Built in the Netherlands in 1973 and refitted in 2013, Princess Anabella is one of the more spacious and intimate ships in the Imperial River Cruises fleet. With 97 passengers and a crew of 49, this three-deck ship is easy to navigate and isn't quite as imposing as the typical Russian riverboat.
Cabins onboard, while on the small side compared with North American river cruisers, are decently sized and nicely decorated. There is nothing flashy or jaw-dropping here, but the ship provides a comfortable, if uncomplicated, ambiance onboard throughout its accommodations and public rooms. Wood accents help give the ship a warmth that is missing from other vessels in the region.
Meals aboard Princess Anabella are primarily Russian-influenced, with emphasis on regional specialties and local ingredients. A selection of international dishes are offered as well. Breakfast, lunch and dinner are served up in the ship's main dining room, and beverages (both alcoholic and otherwise) can be purchased at an additional cost.
There are four basic accommodations aboard the Princess Anabella, ranging from solo staterooms to full-blown suites.
The lone Dedicated Single (represented on the website as "Dedicated SGL") is actually generously sized at 118 square feet -- large for a Russian river cruise ship. It has a nautical ambiance with plenty of wood accents and an attractively tapered ceiling, which helps to offset some of the more awkward aspects of the room, like the mini-fridge mounted atop a table. The cabin offers a single bed and a window that does not open, along with a bathroom with shower, sink and toilet. A small flat-panel television can be found in the room, and electrical outlets are of the 220V two-pronged European style.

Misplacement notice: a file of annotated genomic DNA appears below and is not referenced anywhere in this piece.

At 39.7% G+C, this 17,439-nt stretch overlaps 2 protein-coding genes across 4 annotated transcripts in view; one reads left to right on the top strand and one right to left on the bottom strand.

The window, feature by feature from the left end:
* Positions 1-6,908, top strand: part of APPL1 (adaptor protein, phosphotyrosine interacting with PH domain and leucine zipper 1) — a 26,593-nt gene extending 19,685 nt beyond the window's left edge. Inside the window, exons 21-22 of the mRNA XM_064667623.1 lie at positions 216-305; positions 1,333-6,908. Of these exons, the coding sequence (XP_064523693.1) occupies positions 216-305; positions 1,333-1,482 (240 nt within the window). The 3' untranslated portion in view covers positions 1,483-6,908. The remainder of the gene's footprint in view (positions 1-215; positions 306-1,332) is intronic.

Twin Standard rooms are 123 square feet and feature two separate beds that cannot be joined together. Each room has a large window (that, unlike many other Russian river ships, doesn't open), a small bedside table and vanity area.
Superior rooms are 150 square feet and offer two large picture windows that don't open. There are two beds in these rooms that cannot be joined, but the increased space of the rooms is a nice bonus. There are only eight of these aboard Princess Anabella: four on the Upper Deck and the other four are on Main Deck.
Junior Suites are the largest accommodations onboard. There are four of these suites, all of which reside on the Sun Deck and offer 161 square feet of living space. The color and quality of materials in these rooms are upgraded somewhat over their stateroom counterparts, and these rooms offer a queen-size bed and a cozy sitting area. Each Junior Suite also offers direct access to the ship's Sun Deck.
The Sun Deck is home to a bar, and outdoor viewing and seating areas.
Entertainment aboard Princess Anabella leans toward lectures, historical presentations, language lessons and other destination-relevant programming. The real draw here are the informative tours ashore. Most passengers will mingle over cocktails and nightcaps, or choose to sit down with a good book during the day.
Princess Anabella sails a variety of Russian river cruises on the Volga.